Welcome to the final week in our Top 100 recap of the most anticipated titles of 2013! In a somewhat surprising twist, all of the games on today’s list are either out now, due in the next month or so, or Rainbow 6: Patriots. So read on for talk of swappable heads, sliceable watermelons, and remixable memories.
Puppeteer sees you playing as a boy names Kutaro who loses his head after an encounter with the Moon Bear King. Stealing the King’s magical scissors, Kutaro heads off on an adventure to get back his head, switching out a whole bunch of discarded heads he finds in the process, each granting him special abilities. For example, the Knight’s head enables Kutaro to shield himself and deflect attacks, while the Ninja’s head lets him throw small bombs, and the Wrestler’s head grants a new slam-down attack.[drop2]Yup, Puppeteer is a Studio Japan title alright. While visually it may have similarities to Media Molecule’s LittleBigPlanet series, Puppeteer is darker in tone (the game’s director Gavin Moore previously worked on The Getaway and Siren: Blood Curse), and each level plays out on a theatre-style stage, with literal set pieces sliding in and out as needed.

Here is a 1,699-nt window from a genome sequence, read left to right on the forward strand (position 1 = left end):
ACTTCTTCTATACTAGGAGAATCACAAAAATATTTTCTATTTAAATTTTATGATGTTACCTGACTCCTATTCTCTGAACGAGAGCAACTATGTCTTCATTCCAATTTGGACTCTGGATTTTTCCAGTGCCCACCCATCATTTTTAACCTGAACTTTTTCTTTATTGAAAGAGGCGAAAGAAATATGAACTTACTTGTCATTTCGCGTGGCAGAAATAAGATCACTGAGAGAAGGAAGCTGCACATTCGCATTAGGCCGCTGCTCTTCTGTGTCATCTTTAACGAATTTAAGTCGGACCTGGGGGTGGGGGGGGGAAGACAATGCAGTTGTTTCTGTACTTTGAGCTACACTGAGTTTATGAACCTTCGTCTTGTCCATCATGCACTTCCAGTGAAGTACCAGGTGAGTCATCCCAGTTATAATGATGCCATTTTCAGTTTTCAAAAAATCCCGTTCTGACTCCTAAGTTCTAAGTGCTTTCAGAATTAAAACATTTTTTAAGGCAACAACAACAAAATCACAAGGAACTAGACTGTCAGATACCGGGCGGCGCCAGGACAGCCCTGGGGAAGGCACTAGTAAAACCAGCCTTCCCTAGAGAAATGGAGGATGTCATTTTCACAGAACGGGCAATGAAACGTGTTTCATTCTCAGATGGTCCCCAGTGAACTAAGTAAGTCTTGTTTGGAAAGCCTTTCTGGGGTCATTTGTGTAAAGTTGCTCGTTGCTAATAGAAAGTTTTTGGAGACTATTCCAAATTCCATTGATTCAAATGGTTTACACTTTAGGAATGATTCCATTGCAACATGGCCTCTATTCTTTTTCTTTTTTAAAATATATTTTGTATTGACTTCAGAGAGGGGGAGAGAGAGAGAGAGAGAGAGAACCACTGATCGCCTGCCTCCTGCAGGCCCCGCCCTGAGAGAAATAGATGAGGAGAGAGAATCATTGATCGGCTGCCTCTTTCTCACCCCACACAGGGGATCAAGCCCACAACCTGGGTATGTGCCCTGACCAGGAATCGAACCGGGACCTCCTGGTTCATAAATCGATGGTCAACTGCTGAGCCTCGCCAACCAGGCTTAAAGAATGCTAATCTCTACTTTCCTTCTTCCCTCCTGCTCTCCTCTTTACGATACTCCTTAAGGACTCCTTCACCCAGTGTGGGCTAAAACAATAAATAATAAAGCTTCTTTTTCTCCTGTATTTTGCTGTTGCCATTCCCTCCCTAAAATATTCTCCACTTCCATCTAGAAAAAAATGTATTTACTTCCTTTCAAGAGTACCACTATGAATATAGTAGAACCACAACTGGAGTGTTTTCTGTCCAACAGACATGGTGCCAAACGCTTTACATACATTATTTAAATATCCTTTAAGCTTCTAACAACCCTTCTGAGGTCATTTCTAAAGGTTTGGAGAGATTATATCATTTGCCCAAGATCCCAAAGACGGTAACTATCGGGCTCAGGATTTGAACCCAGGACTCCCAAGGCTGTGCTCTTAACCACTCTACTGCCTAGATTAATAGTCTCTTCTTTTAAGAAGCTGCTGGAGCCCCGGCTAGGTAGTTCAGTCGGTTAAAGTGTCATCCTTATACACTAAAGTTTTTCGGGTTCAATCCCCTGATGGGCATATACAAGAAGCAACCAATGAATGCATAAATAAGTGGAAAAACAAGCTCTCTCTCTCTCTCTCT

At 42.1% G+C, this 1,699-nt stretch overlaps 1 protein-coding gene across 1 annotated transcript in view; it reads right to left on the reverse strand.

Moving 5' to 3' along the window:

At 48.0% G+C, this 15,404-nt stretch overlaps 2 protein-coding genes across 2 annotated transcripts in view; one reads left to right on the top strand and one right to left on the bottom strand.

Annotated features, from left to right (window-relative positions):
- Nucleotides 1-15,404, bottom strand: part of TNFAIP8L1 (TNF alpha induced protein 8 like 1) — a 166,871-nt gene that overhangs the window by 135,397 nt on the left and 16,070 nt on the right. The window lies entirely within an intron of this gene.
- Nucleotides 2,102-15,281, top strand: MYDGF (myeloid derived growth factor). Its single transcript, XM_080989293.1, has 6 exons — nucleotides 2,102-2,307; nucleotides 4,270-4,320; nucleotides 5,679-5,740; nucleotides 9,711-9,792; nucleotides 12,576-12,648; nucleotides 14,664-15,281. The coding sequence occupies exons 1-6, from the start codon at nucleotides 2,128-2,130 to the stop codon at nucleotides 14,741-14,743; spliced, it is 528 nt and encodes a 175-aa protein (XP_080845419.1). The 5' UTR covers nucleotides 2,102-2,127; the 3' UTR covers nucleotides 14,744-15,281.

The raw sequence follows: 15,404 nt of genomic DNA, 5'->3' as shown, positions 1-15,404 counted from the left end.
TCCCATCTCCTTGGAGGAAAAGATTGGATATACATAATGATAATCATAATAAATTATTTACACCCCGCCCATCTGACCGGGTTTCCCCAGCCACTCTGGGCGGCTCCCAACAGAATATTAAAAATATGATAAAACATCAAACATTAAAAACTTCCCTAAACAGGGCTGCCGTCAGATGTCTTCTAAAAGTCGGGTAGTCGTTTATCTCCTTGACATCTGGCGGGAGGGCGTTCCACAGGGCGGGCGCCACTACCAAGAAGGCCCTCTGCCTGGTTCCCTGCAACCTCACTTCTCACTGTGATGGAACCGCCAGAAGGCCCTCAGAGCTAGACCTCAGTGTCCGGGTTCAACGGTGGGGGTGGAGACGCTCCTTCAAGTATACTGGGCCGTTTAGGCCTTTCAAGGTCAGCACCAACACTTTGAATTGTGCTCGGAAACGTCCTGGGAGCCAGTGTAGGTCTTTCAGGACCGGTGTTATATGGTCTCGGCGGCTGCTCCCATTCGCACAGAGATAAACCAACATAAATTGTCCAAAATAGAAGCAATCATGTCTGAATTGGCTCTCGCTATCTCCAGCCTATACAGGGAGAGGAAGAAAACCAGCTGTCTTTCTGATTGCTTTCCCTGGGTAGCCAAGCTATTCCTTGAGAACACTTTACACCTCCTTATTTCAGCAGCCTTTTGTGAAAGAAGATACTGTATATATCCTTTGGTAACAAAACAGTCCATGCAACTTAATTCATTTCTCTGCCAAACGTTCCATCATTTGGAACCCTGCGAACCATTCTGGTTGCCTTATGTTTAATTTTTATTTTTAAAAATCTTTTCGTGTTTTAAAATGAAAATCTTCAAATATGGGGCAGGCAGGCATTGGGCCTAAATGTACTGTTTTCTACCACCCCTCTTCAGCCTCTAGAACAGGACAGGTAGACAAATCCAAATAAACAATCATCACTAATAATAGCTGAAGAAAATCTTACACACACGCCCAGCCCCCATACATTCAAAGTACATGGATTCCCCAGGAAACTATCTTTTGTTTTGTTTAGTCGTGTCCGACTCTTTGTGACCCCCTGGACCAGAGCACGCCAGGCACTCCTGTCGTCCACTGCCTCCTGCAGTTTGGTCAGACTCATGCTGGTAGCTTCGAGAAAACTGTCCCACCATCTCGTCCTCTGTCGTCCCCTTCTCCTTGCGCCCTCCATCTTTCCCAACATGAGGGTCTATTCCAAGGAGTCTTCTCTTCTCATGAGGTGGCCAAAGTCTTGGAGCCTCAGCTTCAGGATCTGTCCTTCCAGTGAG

Puppeteer is actually due in just a few weeks on September 13th, arriving as a budget-priced retail title on PS3.
24. Metal Gear Rising: Revengeance
Whatever your opinion on the central series or this year’s action-centric spin-off, you have to admire that with Metal Gear Rising: Revengeance Platinum may have pulled off the most successful expansion of a franchise since Mario and his friends first jumped in a race kart. As Polygon’s Mike McWhertor put it in his 9/10 review, “Platinum Games has done something incredibly rare: honoring a beloved series while successfully broadening its reach into a whole new genre.”